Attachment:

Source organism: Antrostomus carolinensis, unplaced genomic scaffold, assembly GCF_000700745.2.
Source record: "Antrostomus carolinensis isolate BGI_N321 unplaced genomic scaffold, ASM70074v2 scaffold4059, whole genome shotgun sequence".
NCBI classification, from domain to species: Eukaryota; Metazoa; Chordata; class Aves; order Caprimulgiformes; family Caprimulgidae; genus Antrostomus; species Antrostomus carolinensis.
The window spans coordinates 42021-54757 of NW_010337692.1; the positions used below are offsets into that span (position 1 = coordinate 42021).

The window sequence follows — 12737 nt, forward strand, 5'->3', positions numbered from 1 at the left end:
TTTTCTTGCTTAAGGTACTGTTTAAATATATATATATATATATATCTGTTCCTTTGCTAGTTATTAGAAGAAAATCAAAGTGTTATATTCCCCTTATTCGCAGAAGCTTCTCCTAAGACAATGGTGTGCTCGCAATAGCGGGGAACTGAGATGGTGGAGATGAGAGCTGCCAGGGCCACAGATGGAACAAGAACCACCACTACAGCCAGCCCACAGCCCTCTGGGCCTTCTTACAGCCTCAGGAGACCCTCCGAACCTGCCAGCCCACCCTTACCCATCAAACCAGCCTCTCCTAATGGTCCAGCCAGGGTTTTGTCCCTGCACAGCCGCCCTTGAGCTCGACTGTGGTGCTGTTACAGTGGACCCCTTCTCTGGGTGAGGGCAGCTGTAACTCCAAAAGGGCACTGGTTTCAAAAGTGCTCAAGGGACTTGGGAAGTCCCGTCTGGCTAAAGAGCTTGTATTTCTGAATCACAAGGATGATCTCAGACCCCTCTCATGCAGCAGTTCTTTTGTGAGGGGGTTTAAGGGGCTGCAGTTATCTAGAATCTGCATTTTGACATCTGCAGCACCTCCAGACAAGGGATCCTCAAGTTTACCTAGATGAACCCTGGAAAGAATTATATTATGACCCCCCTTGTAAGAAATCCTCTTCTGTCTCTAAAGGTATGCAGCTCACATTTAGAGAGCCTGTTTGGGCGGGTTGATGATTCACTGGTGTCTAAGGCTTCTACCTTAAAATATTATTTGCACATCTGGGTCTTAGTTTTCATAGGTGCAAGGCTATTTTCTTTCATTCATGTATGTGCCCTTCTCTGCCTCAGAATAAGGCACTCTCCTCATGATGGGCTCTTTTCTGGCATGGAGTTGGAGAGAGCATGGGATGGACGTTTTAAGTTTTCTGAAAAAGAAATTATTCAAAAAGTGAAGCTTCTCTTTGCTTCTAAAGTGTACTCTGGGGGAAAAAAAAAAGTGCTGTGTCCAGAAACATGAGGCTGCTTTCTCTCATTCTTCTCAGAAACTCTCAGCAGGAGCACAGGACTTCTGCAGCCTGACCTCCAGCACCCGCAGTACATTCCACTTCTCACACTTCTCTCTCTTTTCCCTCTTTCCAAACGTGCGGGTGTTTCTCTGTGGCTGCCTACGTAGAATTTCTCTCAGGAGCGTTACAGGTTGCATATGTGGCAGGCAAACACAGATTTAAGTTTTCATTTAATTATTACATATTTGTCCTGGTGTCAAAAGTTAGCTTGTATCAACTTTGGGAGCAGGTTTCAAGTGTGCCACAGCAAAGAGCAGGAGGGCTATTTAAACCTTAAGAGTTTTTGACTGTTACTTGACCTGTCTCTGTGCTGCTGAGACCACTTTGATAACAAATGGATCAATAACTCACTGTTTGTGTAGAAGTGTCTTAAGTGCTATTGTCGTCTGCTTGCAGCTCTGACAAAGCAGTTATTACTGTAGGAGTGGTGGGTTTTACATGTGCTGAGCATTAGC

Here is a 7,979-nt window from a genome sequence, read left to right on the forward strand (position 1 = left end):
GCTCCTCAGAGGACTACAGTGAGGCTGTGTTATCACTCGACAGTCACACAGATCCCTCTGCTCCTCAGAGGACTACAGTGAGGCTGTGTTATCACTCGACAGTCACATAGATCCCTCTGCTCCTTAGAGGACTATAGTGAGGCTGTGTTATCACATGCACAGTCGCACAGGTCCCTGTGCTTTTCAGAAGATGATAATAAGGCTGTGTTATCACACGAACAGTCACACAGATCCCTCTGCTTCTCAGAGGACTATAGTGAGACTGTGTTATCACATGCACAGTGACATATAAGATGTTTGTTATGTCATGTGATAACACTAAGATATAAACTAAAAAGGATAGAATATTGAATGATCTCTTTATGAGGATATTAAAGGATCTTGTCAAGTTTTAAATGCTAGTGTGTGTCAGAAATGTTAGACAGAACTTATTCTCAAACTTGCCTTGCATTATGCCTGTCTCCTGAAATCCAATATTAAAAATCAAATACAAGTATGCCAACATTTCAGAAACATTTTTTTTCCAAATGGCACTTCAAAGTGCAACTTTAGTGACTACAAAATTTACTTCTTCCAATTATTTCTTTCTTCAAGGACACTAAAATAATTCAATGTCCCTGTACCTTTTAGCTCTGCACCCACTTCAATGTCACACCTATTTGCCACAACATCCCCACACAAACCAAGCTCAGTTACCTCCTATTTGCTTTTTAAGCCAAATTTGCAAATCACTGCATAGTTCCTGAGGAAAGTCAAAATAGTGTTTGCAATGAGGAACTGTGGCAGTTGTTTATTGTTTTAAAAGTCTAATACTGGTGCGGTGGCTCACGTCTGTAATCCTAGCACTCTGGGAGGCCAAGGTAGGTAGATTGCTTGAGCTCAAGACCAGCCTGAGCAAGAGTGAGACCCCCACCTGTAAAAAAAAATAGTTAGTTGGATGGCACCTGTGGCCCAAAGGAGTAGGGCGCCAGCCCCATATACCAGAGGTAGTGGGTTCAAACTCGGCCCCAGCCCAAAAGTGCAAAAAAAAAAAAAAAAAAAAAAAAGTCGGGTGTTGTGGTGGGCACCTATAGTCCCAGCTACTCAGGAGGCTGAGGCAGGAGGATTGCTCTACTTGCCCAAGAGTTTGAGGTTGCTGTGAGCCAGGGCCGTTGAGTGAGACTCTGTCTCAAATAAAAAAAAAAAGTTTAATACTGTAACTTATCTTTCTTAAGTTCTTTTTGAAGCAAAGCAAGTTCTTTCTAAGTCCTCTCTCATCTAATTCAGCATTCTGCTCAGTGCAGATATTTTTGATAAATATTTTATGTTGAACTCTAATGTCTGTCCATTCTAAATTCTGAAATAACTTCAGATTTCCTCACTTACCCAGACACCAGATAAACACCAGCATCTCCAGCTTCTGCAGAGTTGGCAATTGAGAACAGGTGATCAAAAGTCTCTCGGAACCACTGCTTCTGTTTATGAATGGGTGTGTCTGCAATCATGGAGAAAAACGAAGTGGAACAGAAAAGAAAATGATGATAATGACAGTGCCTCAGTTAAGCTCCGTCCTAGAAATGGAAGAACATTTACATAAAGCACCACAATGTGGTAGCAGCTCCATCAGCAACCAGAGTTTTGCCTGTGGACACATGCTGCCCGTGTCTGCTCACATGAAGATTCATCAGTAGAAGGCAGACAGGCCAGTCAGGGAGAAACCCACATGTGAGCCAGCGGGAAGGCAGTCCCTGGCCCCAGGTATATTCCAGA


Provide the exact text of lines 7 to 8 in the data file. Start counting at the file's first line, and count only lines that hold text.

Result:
Here is a 7,979-nt window from a genome sequence, read left to right on the forward strand (position 1 = left end):
GCTCCTCAGAGGACTACAGTGAGGCTGTGTTATCACTCGACAGTCACACAGATCCCTCTGCTCCTCAGAGGACTACAGTGAGGCTGTGTTATCACTCGACAGTCACATAGATCCCTCTGCTCCTTAGAGGACTATAGTGAGGCTGTGTTATCACATGCACAGTCGCACAGGTCCCTGTGCTTTTCAGAAGATGATAATAAGGCTGTGTTATCACACGAACAGTCACACAGATCCCTCTGCTTCTCAGAGGACTATAGTGAGACTGTGTTATCACATGCACAGTGACATATAAGATGTTTGTTATGTCATGTGATAACACTAAGATATAAACTAAAAAGGATAGAATATTGAATGATCTCTTTATGAGGATATTAAAGGATCTTGTCAAGTTTTAAATGCTAGTGTGTGTCAGAAATGTTAGACAGAACTTATTCTCAAACTTGCCTTGCATTATGCCTGTCTCCTGAAATCCAATATTAAAAATCAAATACAAGTATGCCAACATTTCAGAAACATTTTTTTTCCAAATGGCACTTCAAAGTGCAACTTTAGTGACTACAAAATTTACTTCTTCCAATTATTTCTTTCTTCAAGGACACTAAAATAATTCAATGTCCCTGTACCTTTTAGCTCTGCACCCACTTCAATGTCACACCTATTTGCCACAACATCCCCACACAAACCAAGCTCAGTTACCTCCTATTTGCTTTTTAAGCCAAATTTGCAAATCACTGCATAGTTCCTGAGGAAAGTCAAAATAGTGTTTGCAATGAGGAACTGTGGCAGTTGTTTATTGTTTTAAAAGTCTAATACTGGTGCGGTGGCTCACGTCTGTAATCCTAGCACTCTGGGAGGCCAAGGTAGGTAGATTGCTTGAGCTCAAGACCAGCCTGAGCAAGAGTGAGACCCCCACCTGTAAAAAAAAATAGTTAGTTGGATGGCACCTGTGGCCCAAAGGAGTAGGGCGCCAGCCCCATATACCAGAGGTAGTGGGTTCAAACTCGGCCCCAGCCCAAAAGTGCAAAAAAAAAAAAAAAAAAAAAAAAGTCGGGTGTTGTGGTGGGCACCTATAGTCCCAGCTACTCAGGAGGCTGAGGCAGGAGGATTGCTCTACTTGCCCAAGAGTTTGAGGTTGCTGTGAGCCAGGGCCGTTGAGTGAGACTCTGTCTCAAATAAAAAAAAAAAGTTTAATACTGTAACTTATCTTTCTTAAGTTCTTTTTGAAGCAAAGCAAGTTCTTTCTAAGTCCTCTCTCATCTAATTCAGCATTCTGCTCAGTGCAGATATTTTTGATAAATATTTTATGTTGAACTCTAATGTCTGTCCATTCTAAATTCTGAAATAACTTCAGATTTCCTCACTTACCCAGACACCAGATAAACACCAGCATCTCCAGCTTCTGCAGAGTTGGCAATTGAGAACAGGTGATCAAAAGTCTCTCGGAACCACTGCTTCTGTTTATGAATGGGTGTGTCTGCAATCATGGAGAAAAACGAAGTGGAACAGAAAAGAAAATGATGATAATGACAGTGCCTCAGTTAAGCTCCGTCCTAGAAATGGAAGAACATTTACATAAAGCACCACAATGTGGTAGCAGCTCCATCAGCAACCAGAGTTTTGCCTGTGGACACATGCTGCCCGTGTCTGCTCACATGAAGATTCATCAGTAGAAGGCAGACAGGCCAGTCAGGGAGAAACCCACATGTGAGCCAGCGGGAAGGCAGTCCCTGGCCCCAGGTATATTCCAGA